Initially, we had elaborate plans but weren’t ready to commit. Early on they were not intended to be so prolific in game. But then, World Conquest is a fickle beast. For those who don’t know, each one of the old port bases was constructed and managed individually by hand (and needed to be identical, as much as possible). They were in ten, growing to eleven maps sometimes with multiple bases per map and required an enormous amount of labour any time there was a change in that region or with a logi mechanic. We changed Word Conquest from east/west to north/south; this required a total re-positioning of every port base, manually. You will remember there were a lot of bugs. There’s no magic button.
Since they’ve become a major part of Foxhole, we decided to stop wasting time with port bases and make them easier to manage. You’d think it would be very simple to just create a pre-fab (A object that has many components within it) and bingo-bango, paste it around the world. So did I—this should be a level designer’s job. Unreal Engine had other plans.
I won’t get into technical details, but we needed to create a grouped reference to each of our structures in the game, and UE4 doesn’t like it when you do that, which led to tons of crashes. So Phil and I spent, about a week trying to figure out the best way to make our base prefab in an efficient way. We figured it out, but it wasn’t without compromise.
On top of that, I wanted to make the layout more convenient. It’s no longer a weird large maze. I know the previous layout was far more thematically appropriate. You guys have told me loud and clear; trust me, I get it. But with some time and practical use, I think you’ll understand why we made the changes we did. Now, hopefully, KFC and I can spend more time actually making maps, instead of fixing port base bugs.
As the Foxhole team has gotten larger of the last year, it's become more and more of a logistical challenge to get Updates released on schedule. With more developers on board, there's a lot more changes, features, and content being added to Foxhole in each update. It's a juggling act that requires both an open mind and discipline to ensure that both cool things make it into the game and ship dates are met. Finding the balance between development fluidity and structure requires constant effort.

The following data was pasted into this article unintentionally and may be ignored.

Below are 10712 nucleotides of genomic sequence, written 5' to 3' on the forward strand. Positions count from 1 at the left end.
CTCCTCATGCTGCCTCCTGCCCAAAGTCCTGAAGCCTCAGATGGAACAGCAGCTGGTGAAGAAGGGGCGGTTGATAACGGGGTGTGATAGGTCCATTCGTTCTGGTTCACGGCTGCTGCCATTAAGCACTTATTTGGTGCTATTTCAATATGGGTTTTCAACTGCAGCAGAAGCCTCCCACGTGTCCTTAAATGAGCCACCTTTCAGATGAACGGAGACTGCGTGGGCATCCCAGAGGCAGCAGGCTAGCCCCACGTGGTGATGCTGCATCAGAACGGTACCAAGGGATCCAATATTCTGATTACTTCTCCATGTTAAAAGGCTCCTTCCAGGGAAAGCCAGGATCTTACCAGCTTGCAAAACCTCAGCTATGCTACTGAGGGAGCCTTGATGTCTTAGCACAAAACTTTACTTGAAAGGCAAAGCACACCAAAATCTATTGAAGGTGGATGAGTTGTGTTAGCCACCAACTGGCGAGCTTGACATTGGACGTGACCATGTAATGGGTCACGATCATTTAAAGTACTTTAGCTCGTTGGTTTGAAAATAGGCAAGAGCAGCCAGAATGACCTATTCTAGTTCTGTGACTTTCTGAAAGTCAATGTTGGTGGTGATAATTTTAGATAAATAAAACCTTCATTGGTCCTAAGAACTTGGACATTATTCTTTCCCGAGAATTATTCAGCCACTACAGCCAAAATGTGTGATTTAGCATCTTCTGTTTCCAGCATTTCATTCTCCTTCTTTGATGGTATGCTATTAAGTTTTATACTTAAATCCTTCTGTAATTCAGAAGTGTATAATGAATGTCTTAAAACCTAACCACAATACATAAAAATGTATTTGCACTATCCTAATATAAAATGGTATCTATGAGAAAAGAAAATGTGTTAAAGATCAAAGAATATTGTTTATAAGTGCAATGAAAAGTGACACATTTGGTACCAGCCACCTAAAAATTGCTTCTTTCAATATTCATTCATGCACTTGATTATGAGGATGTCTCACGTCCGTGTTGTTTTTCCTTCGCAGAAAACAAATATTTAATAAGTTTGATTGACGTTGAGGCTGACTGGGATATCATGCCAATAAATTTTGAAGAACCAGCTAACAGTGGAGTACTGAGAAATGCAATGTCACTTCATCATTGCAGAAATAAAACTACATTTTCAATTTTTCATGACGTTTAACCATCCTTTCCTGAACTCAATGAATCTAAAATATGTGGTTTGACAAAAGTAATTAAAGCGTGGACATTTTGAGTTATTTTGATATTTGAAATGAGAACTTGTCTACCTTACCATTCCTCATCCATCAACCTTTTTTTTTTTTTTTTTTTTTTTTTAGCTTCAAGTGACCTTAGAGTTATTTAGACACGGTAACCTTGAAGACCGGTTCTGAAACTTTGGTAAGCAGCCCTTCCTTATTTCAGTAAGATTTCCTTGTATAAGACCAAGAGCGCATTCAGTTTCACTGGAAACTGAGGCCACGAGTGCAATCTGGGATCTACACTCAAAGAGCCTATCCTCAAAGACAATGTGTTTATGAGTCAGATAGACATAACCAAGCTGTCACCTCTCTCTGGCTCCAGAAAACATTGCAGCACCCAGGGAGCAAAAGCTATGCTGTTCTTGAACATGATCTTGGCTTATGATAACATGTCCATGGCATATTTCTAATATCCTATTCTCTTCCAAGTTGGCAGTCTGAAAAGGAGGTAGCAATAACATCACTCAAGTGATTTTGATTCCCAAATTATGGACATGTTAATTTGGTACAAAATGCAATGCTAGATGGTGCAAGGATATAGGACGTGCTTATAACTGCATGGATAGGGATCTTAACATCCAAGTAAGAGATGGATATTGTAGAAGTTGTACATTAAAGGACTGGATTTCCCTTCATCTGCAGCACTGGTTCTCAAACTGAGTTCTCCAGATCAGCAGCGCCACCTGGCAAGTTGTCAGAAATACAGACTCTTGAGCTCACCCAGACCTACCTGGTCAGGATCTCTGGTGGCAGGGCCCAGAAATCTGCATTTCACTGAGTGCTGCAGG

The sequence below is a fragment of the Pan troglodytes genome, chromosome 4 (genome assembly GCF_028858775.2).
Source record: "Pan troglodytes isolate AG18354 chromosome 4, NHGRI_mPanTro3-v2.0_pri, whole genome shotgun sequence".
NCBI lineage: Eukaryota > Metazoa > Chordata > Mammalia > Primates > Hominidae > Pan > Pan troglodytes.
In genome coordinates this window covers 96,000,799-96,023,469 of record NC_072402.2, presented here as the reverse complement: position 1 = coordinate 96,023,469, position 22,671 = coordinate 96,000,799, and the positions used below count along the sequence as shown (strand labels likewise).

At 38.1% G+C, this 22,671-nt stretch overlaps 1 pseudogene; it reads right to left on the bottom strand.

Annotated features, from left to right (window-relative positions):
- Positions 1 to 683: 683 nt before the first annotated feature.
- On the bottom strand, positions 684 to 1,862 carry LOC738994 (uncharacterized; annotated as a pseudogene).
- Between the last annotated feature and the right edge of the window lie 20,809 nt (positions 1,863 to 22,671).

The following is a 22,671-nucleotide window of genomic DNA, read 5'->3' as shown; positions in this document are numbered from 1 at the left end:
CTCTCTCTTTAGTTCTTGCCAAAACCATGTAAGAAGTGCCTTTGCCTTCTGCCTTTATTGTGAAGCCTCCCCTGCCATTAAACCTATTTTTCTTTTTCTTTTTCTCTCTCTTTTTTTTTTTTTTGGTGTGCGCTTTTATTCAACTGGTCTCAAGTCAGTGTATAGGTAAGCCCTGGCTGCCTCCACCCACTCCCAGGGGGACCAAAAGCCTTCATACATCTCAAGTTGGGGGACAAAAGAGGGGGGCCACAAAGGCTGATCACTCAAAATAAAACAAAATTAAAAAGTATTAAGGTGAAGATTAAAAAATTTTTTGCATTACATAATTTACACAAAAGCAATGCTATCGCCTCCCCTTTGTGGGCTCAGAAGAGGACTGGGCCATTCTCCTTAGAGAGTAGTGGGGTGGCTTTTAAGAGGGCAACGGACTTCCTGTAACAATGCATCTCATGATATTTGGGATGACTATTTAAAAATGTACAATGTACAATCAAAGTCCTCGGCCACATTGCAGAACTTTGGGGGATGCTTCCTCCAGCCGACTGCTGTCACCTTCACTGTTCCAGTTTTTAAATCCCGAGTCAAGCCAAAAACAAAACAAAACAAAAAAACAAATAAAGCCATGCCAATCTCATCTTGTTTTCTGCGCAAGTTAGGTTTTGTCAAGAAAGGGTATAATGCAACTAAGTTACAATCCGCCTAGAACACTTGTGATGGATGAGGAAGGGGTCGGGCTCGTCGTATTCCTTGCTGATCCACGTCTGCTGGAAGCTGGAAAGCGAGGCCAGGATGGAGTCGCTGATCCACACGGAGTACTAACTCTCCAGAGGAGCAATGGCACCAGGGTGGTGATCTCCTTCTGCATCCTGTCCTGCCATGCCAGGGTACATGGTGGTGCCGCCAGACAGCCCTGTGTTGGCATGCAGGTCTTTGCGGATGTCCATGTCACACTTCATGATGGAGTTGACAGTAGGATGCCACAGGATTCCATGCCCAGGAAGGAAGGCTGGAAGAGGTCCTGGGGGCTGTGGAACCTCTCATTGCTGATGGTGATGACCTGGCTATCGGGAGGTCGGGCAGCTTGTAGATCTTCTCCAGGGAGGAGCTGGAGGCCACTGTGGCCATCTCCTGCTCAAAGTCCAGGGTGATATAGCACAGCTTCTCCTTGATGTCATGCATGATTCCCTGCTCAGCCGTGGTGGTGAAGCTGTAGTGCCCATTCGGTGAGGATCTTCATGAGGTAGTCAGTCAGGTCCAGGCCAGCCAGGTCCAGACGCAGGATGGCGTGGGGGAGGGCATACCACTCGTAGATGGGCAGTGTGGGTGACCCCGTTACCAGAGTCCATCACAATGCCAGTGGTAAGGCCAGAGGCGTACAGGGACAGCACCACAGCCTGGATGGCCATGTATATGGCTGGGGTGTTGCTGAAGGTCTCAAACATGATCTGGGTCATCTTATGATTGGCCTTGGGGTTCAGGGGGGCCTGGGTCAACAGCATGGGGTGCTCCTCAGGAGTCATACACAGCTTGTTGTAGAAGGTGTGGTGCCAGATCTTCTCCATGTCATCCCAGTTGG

In the pre-alpha days, the team used to keep track of update tasks in simple checklists in Trello but as the project and team have gotten larger we've had to expand our toolkit to include a few more things:
1) Trello - We use Trello cards to track major features, game balance, and changes that are to be completed for an update. Each card gets assigned to one or more team member for development and then later on gets transferred to QA for testing. We try our best to break cards down into weekly milestones so features can be completed ahead of time, mitigating the need for a giant QA bottleneck towards the end of an update cycle.
2) Github Issues - We use Github to track all bugs, both old and for the update under development. This is our official means for keeping track of all known deficiencies. Our bug count usually peaks at about 100 during a development cycle and we wrestle it down to 25-50 by the end. We heavily use Github to coordinate bug progression between reporters, QA, and the programmer. For 0.17, you can see 117 bugs/issues were closed off. That's a lot!
3) Release Issues Dump Spreadsheet - When we are nearing releases a TON of issues start arising from dev branch feedback, internal testing, and general discussions among the team. To keep track of all the little bits that tend to get lost in the cracks we lay them all out in a simple prioritized spreadsheet to ensure that everything at least gets looked at before release. In the week leading up to a release, we often get bombarded with DMs, mentions, Reddit feedback, voice chat discussions. While it's a relatively simple tool, it's one of the key tools that helps us sort through everything before ship date. There were so many issues to track in 0.17 that I had to rotate the spreadsheet screenshot below just to fit in the majority of them.
That wraps up another Dev Blog. Be sure to check out our Foxhole Dev Stream for more information about upcoming features. If you have any burning questions you want answered be sure to tweet them to @Matt directly on Discord or Twitter, if your question gets selected it will be answered Live on stream!
Gripping the corners of his Magic Carpet™, Adam races off into the Starry Sky.